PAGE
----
You know the best period of time was spending time on the factory floor, there were about 350 people and they were some of the most knowledgeable, kindest people one can imagine and they sold me on Lion. Days I was strategic planning manager and in the evenings I would spend time on the factory floor and ask the people to teach me what they did and they did and they were kind and one asked what are the issues as they see them. They were very open what the issues were. I fell in love with manufacturing and it was probably falling in love with people that did it.
The first 90 days we were scoping out: does this company have a chance of success or survival at that point and if so how are we going to move this thing forward? It ended up transitioning some of the leadership team at the time and going on a mission to make Lion survive and be relevant and so ever since we have been relevant and it has been an incredible journey over these past decades now.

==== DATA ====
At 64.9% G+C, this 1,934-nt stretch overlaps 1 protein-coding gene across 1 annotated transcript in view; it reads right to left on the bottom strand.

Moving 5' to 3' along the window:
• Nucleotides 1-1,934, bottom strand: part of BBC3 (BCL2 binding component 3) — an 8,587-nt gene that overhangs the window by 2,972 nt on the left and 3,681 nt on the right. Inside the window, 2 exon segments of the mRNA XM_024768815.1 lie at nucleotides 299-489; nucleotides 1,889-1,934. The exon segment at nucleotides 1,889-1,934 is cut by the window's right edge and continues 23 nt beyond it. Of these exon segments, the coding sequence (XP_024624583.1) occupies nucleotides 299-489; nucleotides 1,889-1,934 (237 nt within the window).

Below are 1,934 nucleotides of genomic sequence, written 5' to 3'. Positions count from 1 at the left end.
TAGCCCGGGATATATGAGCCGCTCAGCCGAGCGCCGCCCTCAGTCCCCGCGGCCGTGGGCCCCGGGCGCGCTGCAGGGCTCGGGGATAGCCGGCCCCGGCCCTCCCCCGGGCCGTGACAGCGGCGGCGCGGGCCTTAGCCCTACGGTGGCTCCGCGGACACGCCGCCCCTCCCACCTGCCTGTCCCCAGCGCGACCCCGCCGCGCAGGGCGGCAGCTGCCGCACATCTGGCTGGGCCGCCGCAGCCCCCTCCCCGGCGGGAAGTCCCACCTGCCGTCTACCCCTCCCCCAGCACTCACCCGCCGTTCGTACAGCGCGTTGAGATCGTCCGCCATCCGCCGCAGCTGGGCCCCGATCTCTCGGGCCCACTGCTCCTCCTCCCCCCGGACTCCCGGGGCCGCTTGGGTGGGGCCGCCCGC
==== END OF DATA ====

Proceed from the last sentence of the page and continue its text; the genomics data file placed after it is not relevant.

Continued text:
EDWIN WARFIELD: Can you tell us about the history of Lion Brothers? It was started in 1899.
SUSAN GANZ: Two Lion Brothers, Albert and Ben Lion, started an embroidery company in downtown Baltimore, and Baltimore was part of the garment trade. You had garment centers in Philadelphia, Detroit, New York and Baltimore had a really vibrant apparel community. It was downtown at Hollins and Poppleton, which is right by the University of Maryland Bio Park and today it is being transformed into an innovation center. So it is actually very apropos.
The two brothers sought to create an insignia in the old Swiss method of creating embroidery and that was thepower looms, which were the finest looms available and they started having really the cornerstones of two simple philosophies: one was making the best product available in the world and two was serving people.